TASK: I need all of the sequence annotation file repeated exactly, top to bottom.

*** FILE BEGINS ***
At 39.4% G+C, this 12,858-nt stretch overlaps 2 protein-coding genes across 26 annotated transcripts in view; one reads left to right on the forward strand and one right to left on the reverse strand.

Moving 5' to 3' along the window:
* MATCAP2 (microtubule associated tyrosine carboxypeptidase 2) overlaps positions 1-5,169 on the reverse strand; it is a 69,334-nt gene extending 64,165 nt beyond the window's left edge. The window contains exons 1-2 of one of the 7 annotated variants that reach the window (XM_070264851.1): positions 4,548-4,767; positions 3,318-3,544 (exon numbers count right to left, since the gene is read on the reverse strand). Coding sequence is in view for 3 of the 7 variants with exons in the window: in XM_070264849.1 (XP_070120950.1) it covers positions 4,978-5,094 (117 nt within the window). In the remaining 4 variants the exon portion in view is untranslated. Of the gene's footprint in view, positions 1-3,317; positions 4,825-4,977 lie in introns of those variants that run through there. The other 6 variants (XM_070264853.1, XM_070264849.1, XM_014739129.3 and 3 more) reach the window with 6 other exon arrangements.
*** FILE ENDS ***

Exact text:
At 39.4% G+C, this 12,858-nt stretch overlaps 2 protein-coding genes across 26 annotated transcripts in view; one reads left to right on the forward strand and one right to left on the reverse strand.

Moving 5' to 3' along the window:
* MATCAP2 (microtubule associated tyrosine carboxypeptidase 2) overlaps positions 1-5,169 on the reverse strand; it is a 69,334-nt gene extending 64,165 nt beyond the window's left edge. The window contains exons 1-2 of one of the 7 annotated variants that reach the window (XM_070264851.1): positions 4,548-4,767; positions 3,318-3,544 (exon numbers count right to left, since the gene is read on the reverse strand). Coding sequence is in view for 3 of the 7 variants with exons in the window: in XM_070264849.1 (XP_070120950.1) it covers positions 4,978-5,094 (117 nt within the window). In the remaining 4 variants the exon portion in view is untranslated. Of the gene's footprint in view, positions 1-3,317; positions 4,825-4,977 lie in introns of those variants that run through there. The other 6 variants (XM_070264853.1, XM_070264849.1, XM_014739129.3 and 3 more) reach the window with 6 other exon arrangements.